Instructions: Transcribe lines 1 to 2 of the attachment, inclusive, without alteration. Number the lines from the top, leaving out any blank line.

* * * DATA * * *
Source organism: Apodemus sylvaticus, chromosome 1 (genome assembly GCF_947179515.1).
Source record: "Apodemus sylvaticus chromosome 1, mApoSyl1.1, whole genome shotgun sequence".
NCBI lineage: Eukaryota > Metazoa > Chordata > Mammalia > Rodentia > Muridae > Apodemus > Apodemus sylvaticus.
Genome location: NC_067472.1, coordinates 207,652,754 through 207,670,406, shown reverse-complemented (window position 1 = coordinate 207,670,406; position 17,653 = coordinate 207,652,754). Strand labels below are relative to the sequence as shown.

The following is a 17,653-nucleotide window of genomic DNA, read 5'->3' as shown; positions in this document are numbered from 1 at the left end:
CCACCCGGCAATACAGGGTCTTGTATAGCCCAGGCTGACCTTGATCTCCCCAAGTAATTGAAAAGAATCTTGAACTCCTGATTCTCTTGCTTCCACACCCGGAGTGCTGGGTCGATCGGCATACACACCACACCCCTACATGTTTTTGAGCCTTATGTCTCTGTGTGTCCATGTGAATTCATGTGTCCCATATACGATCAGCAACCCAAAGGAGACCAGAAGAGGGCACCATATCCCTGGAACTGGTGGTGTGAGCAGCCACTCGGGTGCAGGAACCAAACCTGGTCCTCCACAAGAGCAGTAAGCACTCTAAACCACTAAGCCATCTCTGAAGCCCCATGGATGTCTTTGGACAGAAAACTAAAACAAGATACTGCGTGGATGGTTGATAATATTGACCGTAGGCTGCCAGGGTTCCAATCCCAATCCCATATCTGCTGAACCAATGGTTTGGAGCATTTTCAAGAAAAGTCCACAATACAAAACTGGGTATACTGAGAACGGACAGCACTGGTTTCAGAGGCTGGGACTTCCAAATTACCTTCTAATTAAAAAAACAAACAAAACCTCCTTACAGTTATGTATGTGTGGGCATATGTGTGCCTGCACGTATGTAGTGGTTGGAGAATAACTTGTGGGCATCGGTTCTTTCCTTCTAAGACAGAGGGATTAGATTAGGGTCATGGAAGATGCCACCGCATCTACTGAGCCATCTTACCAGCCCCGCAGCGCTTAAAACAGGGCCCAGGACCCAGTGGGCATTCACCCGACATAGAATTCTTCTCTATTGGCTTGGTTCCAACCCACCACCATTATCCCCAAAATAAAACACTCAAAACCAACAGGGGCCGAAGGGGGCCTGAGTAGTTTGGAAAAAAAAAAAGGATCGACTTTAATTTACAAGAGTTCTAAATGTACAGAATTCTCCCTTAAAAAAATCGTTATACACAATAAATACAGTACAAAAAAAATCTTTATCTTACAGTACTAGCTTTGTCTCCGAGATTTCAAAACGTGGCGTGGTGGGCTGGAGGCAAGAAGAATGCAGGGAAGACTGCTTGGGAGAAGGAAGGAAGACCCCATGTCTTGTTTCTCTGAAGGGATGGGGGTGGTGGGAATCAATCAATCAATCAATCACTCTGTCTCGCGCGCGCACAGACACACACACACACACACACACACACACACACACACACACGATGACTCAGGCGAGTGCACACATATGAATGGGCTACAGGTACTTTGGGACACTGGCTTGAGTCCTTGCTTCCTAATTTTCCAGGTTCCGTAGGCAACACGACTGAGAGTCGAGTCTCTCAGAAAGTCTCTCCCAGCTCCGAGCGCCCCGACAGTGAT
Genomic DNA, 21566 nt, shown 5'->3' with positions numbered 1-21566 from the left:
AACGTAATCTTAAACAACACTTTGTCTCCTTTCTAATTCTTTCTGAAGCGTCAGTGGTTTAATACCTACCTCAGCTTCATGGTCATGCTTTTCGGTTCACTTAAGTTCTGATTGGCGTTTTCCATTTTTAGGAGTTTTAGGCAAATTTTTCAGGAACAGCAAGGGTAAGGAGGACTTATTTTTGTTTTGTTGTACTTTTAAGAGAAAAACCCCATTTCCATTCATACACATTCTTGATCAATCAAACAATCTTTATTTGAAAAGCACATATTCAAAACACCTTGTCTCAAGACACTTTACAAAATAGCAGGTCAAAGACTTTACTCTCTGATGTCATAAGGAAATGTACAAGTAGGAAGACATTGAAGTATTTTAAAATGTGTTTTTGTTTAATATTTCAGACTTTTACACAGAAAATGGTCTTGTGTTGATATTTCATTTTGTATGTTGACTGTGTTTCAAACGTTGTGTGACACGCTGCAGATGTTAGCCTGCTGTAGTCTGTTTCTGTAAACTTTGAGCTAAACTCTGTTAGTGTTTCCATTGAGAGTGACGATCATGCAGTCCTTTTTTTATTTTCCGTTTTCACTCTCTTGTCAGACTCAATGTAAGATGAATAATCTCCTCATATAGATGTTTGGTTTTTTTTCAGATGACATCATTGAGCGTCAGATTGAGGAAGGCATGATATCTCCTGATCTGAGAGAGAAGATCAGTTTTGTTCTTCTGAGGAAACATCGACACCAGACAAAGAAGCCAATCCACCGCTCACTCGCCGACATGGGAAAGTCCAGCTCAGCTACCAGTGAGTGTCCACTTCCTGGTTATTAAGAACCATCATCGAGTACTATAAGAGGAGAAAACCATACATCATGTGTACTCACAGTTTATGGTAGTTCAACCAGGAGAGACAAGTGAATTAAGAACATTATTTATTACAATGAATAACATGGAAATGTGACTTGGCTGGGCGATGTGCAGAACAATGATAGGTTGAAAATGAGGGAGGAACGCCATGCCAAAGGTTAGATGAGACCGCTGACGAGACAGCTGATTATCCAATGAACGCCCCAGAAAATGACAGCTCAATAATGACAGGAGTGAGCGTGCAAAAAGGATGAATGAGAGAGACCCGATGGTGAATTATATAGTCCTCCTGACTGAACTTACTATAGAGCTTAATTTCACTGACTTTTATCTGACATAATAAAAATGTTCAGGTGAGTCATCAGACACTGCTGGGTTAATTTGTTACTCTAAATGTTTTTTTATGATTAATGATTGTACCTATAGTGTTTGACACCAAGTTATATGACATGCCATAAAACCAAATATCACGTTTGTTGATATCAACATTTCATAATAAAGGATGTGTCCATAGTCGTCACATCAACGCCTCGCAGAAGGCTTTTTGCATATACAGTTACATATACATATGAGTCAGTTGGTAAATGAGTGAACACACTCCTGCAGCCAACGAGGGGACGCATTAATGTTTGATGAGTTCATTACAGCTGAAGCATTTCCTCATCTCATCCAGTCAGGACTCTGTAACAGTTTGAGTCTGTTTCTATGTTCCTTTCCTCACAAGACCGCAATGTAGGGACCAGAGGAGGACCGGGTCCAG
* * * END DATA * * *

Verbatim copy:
Source organism: Apodemus sylvaticus, chromosome 1 (genome assembly GCF_947179515.1).
Source record: "Apodemus sylvaticus chromosome 1, mApoSyl1.1, whole genome shotgun sequence".